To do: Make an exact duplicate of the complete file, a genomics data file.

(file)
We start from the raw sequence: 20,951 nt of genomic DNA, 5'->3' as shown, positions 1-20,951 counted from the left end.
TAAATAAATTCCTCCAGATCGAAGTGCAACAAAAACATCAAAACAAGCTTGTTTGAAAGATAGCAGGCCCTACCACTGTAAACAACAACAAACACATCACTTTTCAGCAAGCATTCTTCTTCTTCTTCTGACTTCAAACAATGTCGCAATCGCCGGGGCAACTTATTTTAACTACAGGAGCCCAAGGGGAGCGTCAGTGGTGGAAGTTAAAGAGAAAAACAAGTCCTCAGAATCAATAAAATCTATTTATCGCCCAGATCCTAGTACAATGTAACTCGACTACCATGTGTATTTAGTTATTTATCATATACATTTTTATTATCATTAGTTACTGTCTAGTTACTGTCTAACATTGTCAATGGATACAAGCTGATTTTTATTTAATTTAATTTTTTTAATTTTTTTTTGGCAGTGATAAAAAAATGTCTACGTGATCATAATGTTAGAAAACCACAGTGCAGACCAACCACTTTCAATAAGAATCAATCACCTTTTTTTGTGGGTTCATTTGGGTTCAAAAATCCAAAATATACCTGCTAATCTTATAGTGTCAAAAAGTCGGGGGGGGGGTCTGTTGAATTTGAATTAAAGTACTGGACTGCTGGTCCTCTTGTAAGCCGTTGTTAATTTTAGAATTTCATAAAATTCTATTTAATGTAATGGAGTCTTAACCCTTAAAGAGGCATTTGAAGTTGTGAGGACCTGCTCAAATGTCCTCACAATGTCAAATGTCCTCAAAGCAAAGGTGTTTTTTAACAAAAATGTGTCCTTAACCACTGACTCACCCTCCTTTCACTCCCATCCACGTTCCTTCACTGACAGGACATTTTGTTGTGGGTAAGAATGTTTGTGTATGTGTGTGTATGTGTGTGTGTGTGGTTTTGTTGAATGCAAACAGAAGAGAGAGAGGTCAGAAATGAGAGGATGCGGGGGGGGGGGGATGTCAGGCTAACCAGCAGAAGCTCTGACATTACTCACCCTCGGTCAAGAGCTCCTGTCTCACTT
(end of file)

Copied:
We start from the raw sequence: 20,951 nt of genomic DNA, 5'->3' as shown, positions 1-20,951 counted from the left end.
TAAATAAATTCCTCCAGATCGAAGTGCAACAAAAACATCAAAACAAGCTTGTTTGAAAGATAGCAGGCCCTACCACTGTAAACAACAACAAACACATCACTTTTCAGCAAGCATTCTTCTTCTTCTTCTGACTTCAAACAATGTCGCAATCGCCGGGGCAACTTATTTTAACTACAGGAGCCCAAGGGGAGCGTCAGTGGTGGAAGTTAAAGAGAAAAACAAGTCCTCAGAATCAATAAAATCTATTTATCGCCCAGATCCTAGTACAATGTAACTCGACTACCATGTGTATTTAGTTATTTATCATATACATTTTTATTATCATTAGTTACTGTCTAGTTACTGTCTAACATTGTCAATGGATACAAGCTGATTTTTATTTAATTTAATTTTTTTAATTTTTTTTTGGCAGTGATAAAAAAATGTCTACGTGATCATAATGTTAGAAAACCACAGTGCAGACCAACCACTTTCAATAAGAATCAATCACCTTTTTTTGTGGGTTCATTTGGGTTCAAAAATCCAAAATATACCTGCTAATCTTATAGTGTCAAAAAGTCGGGGGGGGGGTCTGTTGAATTTGAATTAAAGTACTGGACTGCTGGTCCTCTTGTAAGCCGTTGTTAATTTTAGAATTTCATAAAATTCTATTTAATGTAATGGAGTCTTAACCCTTAAAGAGGCATTTGAAGTTGTGAGGACCTGCTCAAATGTCCTCACAATGTCAAATGTCCTCAAAGCAAAGGTGTTTTTTAACAAAAATGTGTCCTTAACCACTGACTCACCCTCCTTTCACTCCCATCCACGTTCCTTCACTGACAGGACATTTTGTTGTGGGTAAGAATGTTTGTGTATGTGTGTGTATGTGTGTGTGTGTGGTTTTGTTGAATGCAAACAGAAGAGAGAGAGGTCAGAAATGAGAGGATGCGGGGGGGGGGGGATGTCAGGCTAACCAGCAGAAGCTCTGACATTACTCACCCTCGGTCAAGAGCTCCTGTCTCACTT